-Rochelle Kraut "New Born Sleep"
-Gary Snyder "What You Should Know to Be A Poet"
-Daniela Gioseffi "Eggs"
-Regina Beck "Message From Confucius"
-Bernard Heidseick "Canal Street, No. 4"
-Charles Bernstein "Wall As"
-Steve McCaffery "Viking Log Part 2" with Ted Moses (sax)
-Ron Padgett "Zzzzz"

  • The Dial-A-Poem Poets: Life is a Killer, GPS 027, 1982


[Front cover hi-rez]
[Back cover hi-rez]
- Amiri Baraka "Wailers"
-Brion Gysin "Junk"
-William Burroughs "The Mummy Piece"
-Rose Lesniak "She's So"
-Jim Carroll "Just Visiting" (from Book of Nods)
-Ned Sublette "Cowboys Are Frequently Secretly"
-Jayne Cortez "I See Chano Pozo"
-Four Horesmen "The Dreams Remain"
-John Giorno "Everyone Says What They Do Is Right"


[Front cover hi-rez]
- David Johansen - "Imaginatin' Cocktail"
-John Giorno - "Exiled in Domestic Life"
-William S. Burroughs - "Dinosaurs"
-Psychic TV - "Unclean"
-Lydia Lunch - "What it is"
-Meredith Monk - "Candy Bullets and Moon"
-Jim Carroll - "A Peculiar-Looking Girl"
-Anne Waldman - "Uh-Oh Plutonium"
-Richard Hell - "The Rev. Hell Gets Confused"
-Arto Lindsay - "Alisa"
-David Van Tieghem - Out of the Frying Pan
-Jessica Hagedorn & The Gangster Choir - Tenement Lover

  • A Diamond Hidden in the Mouth of a Corpse, GPS 035, 1985
    • Vinyl Record produced as part of the "Dial-A-Poem Poets" album series. Artists include William S. Burroughs, Hüsker Dü, Cabaret Voltaire, David Johansen, John Giorno Band, Diamanda Galás, Coil, Michael Gira, Sonic Youth, David van Tieghem, Jessica Hagedorn, and The Gangster Choir. Album art by Keith Haring.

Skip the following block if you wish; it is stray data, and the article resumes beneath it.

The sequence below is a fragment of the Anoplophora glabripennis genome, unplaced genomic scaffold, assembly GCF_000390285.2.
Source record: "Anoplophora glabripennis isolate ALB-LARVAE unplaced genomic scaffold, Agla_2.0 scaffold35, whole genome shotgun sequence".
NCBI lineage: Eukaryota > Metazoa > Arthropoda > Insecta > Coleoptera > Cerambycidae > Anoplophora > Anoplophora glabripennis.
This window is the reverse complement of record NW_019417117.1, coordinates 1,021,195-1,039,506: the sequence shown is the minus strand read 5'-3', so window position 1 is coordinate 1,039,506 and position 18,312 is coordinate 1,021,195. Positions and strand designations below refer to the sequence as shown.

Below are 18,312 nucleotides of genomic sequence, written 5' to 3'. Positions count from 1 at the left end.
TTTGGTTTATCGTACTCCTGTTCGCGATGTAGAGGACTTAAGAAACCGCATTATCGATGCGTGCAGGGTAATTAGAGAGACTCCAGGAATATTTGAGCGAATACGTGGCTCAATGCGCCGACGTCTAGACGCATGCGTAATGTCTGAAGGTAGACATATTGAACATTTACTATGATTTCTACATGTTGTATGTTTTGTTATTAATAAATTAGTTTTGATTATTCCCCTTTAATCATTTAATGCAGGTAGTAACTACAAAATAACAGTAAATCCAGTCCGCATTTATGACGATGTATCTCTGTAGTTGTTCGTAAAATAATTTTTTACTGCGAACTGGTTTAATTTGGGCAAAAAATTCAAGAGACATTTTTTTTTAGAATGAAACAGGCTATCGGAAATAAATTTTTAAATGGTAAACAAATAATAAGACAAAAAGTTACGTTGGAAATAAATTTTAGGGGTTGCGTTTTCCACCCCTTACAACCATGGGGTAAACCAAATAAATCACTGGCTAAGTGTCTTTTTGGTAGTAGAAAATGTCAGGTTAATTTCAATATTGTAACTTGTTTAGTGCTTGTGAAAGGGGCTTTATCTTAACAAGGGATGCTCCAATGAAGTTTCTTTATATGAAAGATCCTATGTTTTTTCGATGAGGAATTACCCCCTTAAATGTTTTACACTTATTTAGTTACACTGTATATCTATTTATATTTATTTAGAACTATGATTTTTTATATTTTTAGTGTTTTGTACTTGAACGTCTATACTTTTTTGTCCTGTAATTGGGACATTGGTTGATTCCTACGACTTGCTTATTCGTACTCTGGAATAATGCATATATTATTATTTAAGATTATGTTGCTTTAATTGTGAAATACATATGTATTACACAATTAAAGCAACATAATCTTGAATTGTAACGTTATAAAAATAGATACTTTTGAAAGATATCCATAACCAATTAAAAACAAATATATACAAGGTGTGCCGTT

[Front cover hi-rez]
- Husker Du - Won't Change
-David Johansen - Johnsonius
-John Giorno Band - Scum & Slime
-William S. Burroughs - Excerpts from The Western Land: The President, Colonel Bradford, Everyman a God
-Sonic Youth - Halloween
-Cabaret Voltaire - Dead Man's Shoes
-Diamanda Galás - Excerpt from Eyes Without Blood
-Coil - Neither His Nor Yours
-Michael Gira - Game
-David Van Tieghem - Out of the Frying Pan
-Jessica Hagedorn & The Gangster Choir - Tenement Lover

Video : (Edit)

Documentation :(Edit)

  • http://www.huffingtonpost.com/2012/05/22/momas-dial-a-poem_n_1536156.html
    A new installation at the Museum of Art in New York, titled, "Dial-a-Poem" brings ecstatic poetry to you online or over the phone at any time of the day or night. Now MoMA is reviving the project as part of the exhibition "Ecstatic Alphabet / Heaps of Language." The show features artists who dismantled words from their meanings and traditions, allowing them to be purely seen and felt. "Dial-a-Poem" brings you a random poem read aloud by its poet; the list of possibles includes Frank O'Hara, William Burroughs, John Ashbery, Deborah Harry, John Cage, Allen Ginsberg, David Byrne and many more. There are four telephones for calling poems at the MoMA, or you can dial the local New York number 1-347-POET001 at any time. You can also listen to poems directly from the "Dial-a-Poem" website : http://www.moma.org/interactives/exhibitions/2012/ecstaticalphabets/dial-a-poem/